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Asymmetric volatility in European day-ahead power markets: A comparative microeconomic analysis

Erdogdu, Erkan (2015): Asymmetric volatility in European day-ahead power markets: A comparative microeconomic analysis. Published in: Energy Economics , Vol. 56, No. May 2016 (11 April 2016): pp. 398-409.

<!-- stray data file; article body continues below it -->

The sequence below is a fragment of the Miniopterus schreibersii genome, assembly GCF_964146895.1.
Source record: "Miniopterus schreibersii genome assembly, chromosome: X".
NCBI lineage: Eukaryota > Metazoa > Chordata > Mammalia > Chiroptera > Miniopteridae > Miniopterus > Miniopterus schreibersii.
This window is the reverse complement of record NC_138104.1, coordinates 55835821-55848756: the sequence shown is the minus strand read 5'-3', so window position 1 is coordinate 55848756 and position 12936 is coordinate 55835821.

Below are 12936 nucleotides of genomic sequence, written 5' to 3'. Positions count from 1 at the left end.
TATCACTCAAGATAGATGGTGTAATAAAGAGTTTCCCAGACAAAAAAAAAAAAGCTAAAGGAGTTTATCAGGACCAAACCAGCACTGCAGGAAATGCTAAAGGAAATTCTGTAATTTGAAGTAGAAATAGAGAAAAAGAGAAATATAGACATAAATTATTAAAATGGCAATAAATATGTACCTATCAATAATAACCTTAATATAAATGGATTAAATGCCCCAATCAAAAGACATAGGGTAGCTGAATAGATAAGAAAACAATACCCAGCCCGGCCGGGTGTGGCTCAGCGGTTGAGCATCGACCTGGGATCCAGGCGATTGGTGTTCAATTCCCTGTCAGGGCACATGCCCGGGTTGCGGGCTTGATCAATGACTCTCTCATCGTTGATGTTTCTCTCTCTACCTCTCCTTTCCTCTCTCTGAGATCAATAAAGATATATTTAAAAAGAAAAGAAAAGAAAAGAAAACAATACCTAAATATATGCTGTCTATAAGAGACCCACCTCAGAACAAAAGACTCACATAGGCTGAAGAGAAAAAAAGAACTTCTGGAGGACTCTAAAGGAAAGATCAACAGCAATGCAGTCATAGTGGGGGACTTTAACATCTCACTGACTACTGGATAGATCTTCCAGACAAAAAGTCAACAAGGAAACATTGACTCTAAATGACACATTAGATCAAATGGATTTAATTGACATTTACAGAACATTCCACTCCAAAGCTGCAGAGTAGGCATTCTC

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This paper uses high frequency spot price data from fourteen wholesale electricity markets in Europe to analyze asymmetric volatility in European day-ahead power markets with Exponential GARCH (E-GARCH) and TARCH models. Our data set ranges from 1992 to 2015 and consists of approximately 926 thousand observations. As such, this paper constitutes the most extensive and comprehensive work conducted so far on European power markets, to the best of our knowledge. Unlike most of the literature that treats price as a continuous variable and attempts to model its trajectory, this paper adopts a unique approach and regards each hour in a day a separate market. The results show, in post-2008 period, the most expensive electricity is consumed in Turkey, Ireland and UK while the cheapest power is in Russia, Nordic countries and Czech Republic. Russia, Poland and Czech Republic have the least volatile markets while France, Ireland and Portugal have the most volatile ones. Volatility has decreased in many European countries in post-2008 period. Besides, we find magnitude effect is usually larger than the leverage effect, meaning that the absolute value of price change is relatively more important than the sign of the change (whether it is an increase or a decrease) to explain volatility in European day-ahead power markets. Moreover, the results imply there isn’t a uniform inverse leverage effect in electricity prices; that is, price increases are more destabilizing in some European markets (e.g. Poland, Slovenia, Ireland, Netherlands) than comparable price decreases but vice versa also holds true in some other countries (e.g. Portugal and France). Leverage (or inverse leverage) effect in post-2008 period is relatively stronger in Portugal, France and Ireland; but its impact is quite limited in Turkey and Germany. Furthermore, although the impact of seasonality on prices is obvious, a specific pattern cannot be identified. Finally, large changes in the volatility will affect future volatilities for a relatively longer period of time in Nordic countries, Ireland and the UK while changes in current volatility will have less effect on future volatilities in Czech Republic, Russia and Turkey.

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